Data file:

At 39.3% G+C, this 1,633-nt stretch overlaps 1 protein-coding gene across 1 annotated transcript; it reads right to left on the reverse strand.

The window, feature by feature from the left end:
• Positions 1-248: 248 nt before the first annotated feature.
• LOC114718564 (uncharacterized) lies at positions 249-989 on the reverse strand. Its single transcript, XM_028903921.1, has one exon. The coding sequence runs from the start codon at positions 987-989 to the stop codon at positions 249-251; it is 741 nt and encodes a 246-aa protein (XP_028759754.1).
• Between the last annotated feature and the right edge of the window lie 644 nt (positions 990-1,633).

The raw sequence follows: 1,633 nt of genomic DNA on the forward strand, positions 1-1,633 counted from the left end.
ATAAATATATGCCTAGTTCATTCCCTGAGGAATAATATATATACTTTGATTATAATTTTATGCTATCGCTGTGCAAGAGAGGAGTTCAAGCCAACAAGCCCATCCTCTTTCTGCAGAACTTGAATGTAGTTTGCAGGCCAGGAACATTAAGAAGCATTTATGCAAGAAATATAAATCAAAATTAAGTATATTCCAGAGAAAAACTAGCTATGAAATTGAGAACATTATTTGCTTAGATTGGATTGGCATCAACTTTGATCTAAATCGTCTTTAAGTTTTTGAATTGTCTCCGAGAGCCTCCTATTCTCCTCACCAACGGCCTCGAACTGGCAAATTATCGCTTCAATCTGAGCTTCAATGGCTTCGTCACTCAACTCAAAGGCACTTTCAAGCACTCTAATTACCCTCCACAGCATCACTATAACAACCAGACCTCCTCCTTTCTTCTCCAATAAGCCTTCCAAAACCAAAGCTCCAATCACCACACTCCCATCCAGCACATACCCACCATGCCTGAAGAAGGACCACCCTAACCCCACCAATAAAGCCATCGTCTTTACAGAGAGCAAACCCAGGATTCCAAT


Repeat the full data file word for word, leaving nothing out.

At 39.3% G+C, this 1,633-nt stretch overlaps 1 protein-coding gene across 1 annotated transcript; it reads right to left on the reverse strand.

The window, feature by feature from the left end:
• Positions 1-248: 248 nt before the first annotated feature.
• LOC114718564 (uncharacterized) lies at positions 249-989 on the reverse strand. Its single transcript, XM_028903921.1, has one exon. The coding sequence runs from the start codon at positions 987-989 to the stop codon at positions 249-251; it is 741 nt and encodes a 246-aa protein (XP_028759754.1).
• Between the last annotated feature and the right edge of the window lie 644 nt (positions 990-1,633).

The raw sequence follows: 1,633 nt of genomic DNA on the forward strand, positions 1-1,633 counted from the left end.
ATAAATATATGCCTAGTTCATTCCCTGAGGAATAATATATATACTTTGATTATAATTTTATGCTATCGCTGTGCAAGAGAGGAGTTCAAGCCAACAAGCCCATCCTCTTTCTGCAGAACTTGAATGTAGTTTGCAGGCCAGGAACATTAAGAAGCATTTATGCAAGAAATATAAATCAAAATTAAGTATATTCCAGAGAAAAACTAGCTATGAAATTGAGAACATTATTTGCTTAGATTGGATTGGCATCAACTTTGATCTAAATCGTCTTTAAGTTTTTGAATTGTCTCCGAGAGCCTCCTATTCTCCTCACCAACGGCCTCGAACTGGCAAATTATCGCTTCAATCTGAGCTTCAATGGCTTCGTCACTCAACTCAAAGGCACTTTCAAGCACTCTAATTACCCTCCACAGCATCACTATAACAACCAGACCTCCTCCTTTCTTCTCCAATAAGCCTTCCAAAACCAAAGCTCCAATCACCACACTCCCATCCAGCACATACCCACCATGCCTGAAGAAGGACCACCCTAACCCCACCAATAAAGCCATCGTCTTTACAGAGAGCAAACCCAGGATTCCAAT